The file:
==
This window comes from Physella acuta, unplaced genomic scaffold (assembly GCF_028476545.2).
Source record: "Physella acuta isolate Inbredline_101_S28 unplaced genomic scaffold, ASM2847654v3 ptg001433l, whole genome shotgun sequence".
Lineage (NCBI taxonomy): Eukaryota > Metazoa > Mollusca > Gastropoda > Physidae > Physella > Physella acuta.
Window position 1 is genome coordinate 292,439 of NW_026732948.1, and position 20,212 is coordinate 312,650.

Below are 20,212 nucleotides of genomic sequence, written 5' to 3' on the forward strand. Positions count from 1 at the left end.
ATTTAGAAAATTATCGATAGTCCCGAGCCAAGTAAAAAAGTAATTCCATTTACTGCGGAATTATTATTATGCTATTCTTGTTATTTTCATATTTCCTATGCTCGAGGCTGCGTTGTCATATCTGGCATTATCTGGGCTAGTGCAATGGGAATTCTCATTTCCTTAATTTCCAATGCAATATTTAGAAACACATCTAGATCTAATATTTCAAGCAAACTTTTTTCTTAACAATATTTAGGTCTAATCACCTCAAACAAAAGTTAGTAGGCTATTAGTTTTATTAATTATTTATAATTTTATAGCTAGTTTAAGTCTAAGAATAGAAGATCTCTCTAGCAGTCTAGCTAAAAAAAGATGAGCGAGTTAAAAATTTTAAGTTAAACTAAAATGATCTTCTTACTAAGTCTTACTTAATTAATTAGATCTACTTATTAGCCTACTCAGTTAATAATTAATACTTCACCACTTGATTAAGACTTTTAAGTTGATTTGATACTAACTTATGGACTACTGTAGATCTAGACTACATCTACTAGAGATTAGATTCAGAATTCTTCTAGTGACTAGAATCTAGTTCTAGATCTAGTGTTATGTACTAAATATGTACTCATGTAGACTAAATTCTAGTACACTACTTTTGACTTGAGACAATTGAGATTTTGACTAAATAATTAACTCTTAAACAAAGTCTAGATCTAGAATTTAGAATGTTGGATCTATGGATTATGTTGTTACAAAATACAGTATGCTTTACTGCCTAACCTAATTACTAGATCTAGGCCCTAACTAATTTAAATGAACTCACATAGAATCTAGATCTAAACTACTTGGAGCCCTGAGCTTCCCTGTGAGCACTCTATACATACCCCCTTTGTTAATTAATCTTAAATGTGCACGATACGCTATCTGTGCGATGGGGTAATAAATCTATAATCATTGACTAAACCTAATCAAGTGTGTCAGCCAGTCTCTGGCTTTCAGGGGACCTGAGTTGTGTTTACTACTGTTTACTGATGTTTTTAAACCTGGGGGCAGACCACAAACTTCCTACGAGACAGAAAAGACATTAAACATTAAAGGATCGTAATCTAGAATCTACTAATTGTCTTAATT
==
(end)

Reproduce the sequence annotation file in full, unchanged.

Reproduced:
This window comes from Physella acuta, unplaced genomic scaffold (assembly GCF_028476545.2).
Source record: "Physella acuta isolate Inbredline_101_S28 unplaced genomic scaffold, ASM2847654v3 ptg001433l, whole genome shotgun sequence".
Lineage (NCBI taxonomy): Eukaryota > Metazoa > Mollusca > Gastropoda > Physidae > Physella > Physella acuta.
Window position 1 is genome coordinate 292,439 of NW_026732948.1, and position 20,212 is coordinate 312,650.

Below are 20,212 nucleotides of genomic sequence, written 5' to 3' on the forward strand. Positions count from 1 at the left end.
ATTTAGAAAATTATCGATAGTCCCGAGCCAAGTAAAAAAGTAATTCCATTTACTGCGGAATTATTATTATGCTATTCTTGTTATTTTCATATTTCCTATGCTCGAGGCTGCGTTGTCATATCTGGCATTATCTGGGCTAGTGCAATGGGAATTCTCATTTCCTTAATTTCCAATGCAATATTTAGAAACACATCTAGATCTAATATTTCAAGCAAACTTTTTTCTTAACAATATTTAGGTCTAATCACCTCAAACAAAAGTTAGTAGGCTATTAGTTTTATTAATTATTTATAATTTTATAGCTAGTTTAAGTCTAAGAATAGAAGATCTCTCTAGCAGTCTAGCTAAAAAAAGATGAGCGAGTTAAAAATTTTAAGTTAAACTAAAATGATCTTCTTACTAAGTCTTACTTAATTAATTAGATCTACTTATTAGCCTACTCAGTTAATAATTAATACTTCACCACTTGATTAAGACTTTTAAGTTGATTTGATACTAACTTATGGACTACTGTAGATCTAGACTACATCTACTAGAGATTAGATTCAGAATTCTTCTAGTGACTAGAATCTAGTTCTAGATCTAGTGTTATGTACTAAATATGTACTCATGTAGACTAAATTCTAGTACACTACTTTTGACTTGAGACAATTGAGATTTTGACTAAATAATTAACTCTTAAACAAAGTCTAGATCTAGAATTTAGAATGTTGGATCTATGGATTATGTTGTTACAAAATACAGTATGCTTTACTGCCTAACCTAATTACTAGATCTAGGCCCTAACTAATTTAAATGAACTCACATAGAATCTAGATCTAAACTACTTGGAGCCCTGAGCTTCCCTGTGAGCACTCTATACATACCCCCTTTGTTAATTAATCTTAAATGTGCACGATACGCTATCTGTGCGATGGGGTAATAAATCTATAATCATTGACTAAACCTAATCAAGTGTGTCAGCCAGTCTCTGGCTTTCAGGGGACCTGAGTTGTGTTTACTACTGTTTACTGATGTTTTTAAACCTGGGGGCAGACCACAAACTTCCTACGAGACAGAAAAGACATTAAACATTAAAGGATCGTAATCTAGAATCTACTAATTGTCTTAATT